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The Hurricane
Academy Award® Nominee
Rubin Hurricane Carter (Denzel Washington) was a strong contender for the middleweight boxing title. When three people were murdered in a New Jersey bar, Carter's dreams were destroyed when he is...  View more >

Starring Denzel Washington, Deborah Unger, Liev Schreiber...  View more >

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Reviews Summary

Please Note: Reader Reviews are submitted by the readers of The BigScreen Cinema Guide and represent their own personal opinions regarding this movie, and do not represent the views of The BigScreen Cinema Guide, or any of its associated entities.

Jan 25, 2000
First of all....I loved it. Denzel Washington's best film to date and that definitely was not an easy task for him to accomplish. If you recently enjoyed seeing Denzel in the "Bone Collector" then you'll love him as the "Hurricane". "The Hurricane" is based on a true story of Rubin "The Hurricane" Carter, a contender for the World's Middleweight Championship in the 1960s. That is until he is arrested and convicted for the murder of three people. From the beginning the audience is led to believe that Carter is wrongly accused and convicted solely on the actions of a corrupt police official and on the rising racial tensions of that time period. Many times movies have taken liberties with a story and presented it in such a fashion to make the audience believe what they are seeing is completely and 100% true and accurate. We went through it with the movie "JFK" and "Nixon" to name just two stories based upon "truth". However, "The Hurricane" is different. You watch this film and you can't believe the injustice that you are seeing nor can you imagine that such an injustice could continue for almost 20 years. But it can and it did. Check out any web site on Hurricane Carter and you are amazed with what you will find. This film details the story of a young man living in Canada who picks up a book at a used book sale. The book is written by Rubin Carter and chronicles his life from youth through incarceration. The young man writes Rubin Carter in prison to tell him of the impact that his book has had on his life and in return the youth begins to have an impact upon Carter. From here you are thrown into a web of deceit and corruption as the youth and his legal guardians attempt to free Rubin Carter from prison. Throughout the film, you can't help but imagine that you are watching an A&E biography of the man rather than a movie. The film keeps your interest throughout, but it is not until the final courtroom scene when Rod Steiger playing a Federal Judge hears Rubin's case and has to make a decision. It has been a long time since I have been at a film where the audience breaks out in applause and cheers towards the close of a movie, but "The Hurricane" does it to you. It draws you in from the beginning and doesn't let go until you, as an audience member, personally grasp the injustice. Bottom line...Denzel Washington will surely be a contender, as Rubin was. Let's just hope Denzel wins.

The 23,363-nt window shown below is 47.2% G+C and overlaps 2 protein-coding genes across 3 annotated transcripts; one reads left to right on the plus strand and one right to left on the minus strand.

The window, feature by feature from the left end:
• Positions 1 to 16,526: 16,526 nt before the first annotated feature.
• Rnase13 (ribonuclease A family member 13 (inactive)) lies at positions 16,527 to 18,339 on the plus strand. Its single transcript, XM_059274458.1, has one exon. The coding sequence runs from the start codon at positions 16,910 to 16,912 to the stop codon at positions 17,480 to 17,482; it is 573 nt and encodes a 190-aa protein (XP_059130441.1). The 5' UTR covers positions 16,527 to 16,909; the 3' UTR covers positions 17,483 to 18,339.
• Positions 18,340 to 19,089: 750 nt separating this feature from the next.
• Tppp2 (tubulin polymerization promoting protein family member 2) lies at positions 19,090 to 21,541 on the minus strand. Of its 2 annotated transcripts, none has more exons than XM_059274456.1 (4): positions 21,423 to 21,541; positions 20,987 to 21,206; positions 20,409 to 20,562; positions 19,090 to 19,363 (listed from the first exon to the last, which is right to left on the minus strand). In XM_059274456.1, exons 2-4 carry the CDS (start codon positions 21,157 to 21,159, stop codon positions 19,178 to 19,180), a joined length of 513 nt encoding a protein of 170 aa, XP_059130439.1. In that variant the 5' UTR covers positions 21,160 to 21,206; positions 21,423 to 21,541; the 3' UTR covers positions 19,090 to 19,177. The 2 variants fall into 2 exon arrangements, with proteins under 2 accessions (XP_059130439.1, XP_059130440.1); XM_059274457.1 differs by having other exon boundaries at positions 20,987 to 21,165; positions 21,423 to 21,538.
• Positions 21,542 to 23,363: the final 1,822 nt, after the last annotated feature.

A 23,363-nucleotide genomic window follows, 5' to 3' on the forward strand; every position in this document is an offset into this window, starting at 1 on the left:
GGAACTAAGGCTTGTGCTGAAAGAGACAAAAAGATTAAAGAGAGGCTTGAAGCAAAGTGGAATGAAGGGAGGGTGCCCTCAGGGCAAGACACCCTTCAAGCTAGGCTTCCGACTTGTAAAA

[--- Good ---]by  
Feb 4, 2000
I would recommend seeing this one on the big screen. Don't wait for rental. It delivers a powerful message and Denzel comes on strong and convincing, as usual. Best one I've seen since "The Green Mile".
[--- Good ---]by  
Feb 6, 2000
Good movie, especially if you like Washington. He does this so well. Plus you don't get that "I've been Had" feeling afterwards. You might think there was going to be a "Black" message...but there isn't. Just a good and interesting movie about a man who was wronged by a bad policeman. It's not the system, it's the men involved here that caused so much trouble.

Actually, this one leaves you with the proper feelings for the entire cast...nothing mixed here...just the Facts Ma'am, just the facts.
[--- Good ---]by  
Mar 2, 2000
The critics have been very harsh with this movie. It is not a great story, it is a good film. It is not completely accurate, these events did occur but Mr. Carter has been rather badly effected by his many years in prison and is not the kindly gentleman portrayed in the film. Not suprisingly he is very angry at having so many years taken from him. Critics were also irratated about the lack of character development besides Hurricane. It wasn't their story, it was his.

Despite its lack of flesh I must recomend this warm, interesting story that will probably not change your life.
[--- Good ---]by  
Mar 2, 2000
Beneath the storm of controversy surrounding his wrongful incarceration and the rally for his ultimate release lies the man himself -- Rubin "Hurricane" Carter; the middleweight boxer falsely convicted of murdering three patrons of a New Jersey bar in 1966. Denzel Washington's portrayal of the imprisoned fighter is the best part of "The Hurricane", Norman Jewison's retelling of the story behind the accusations.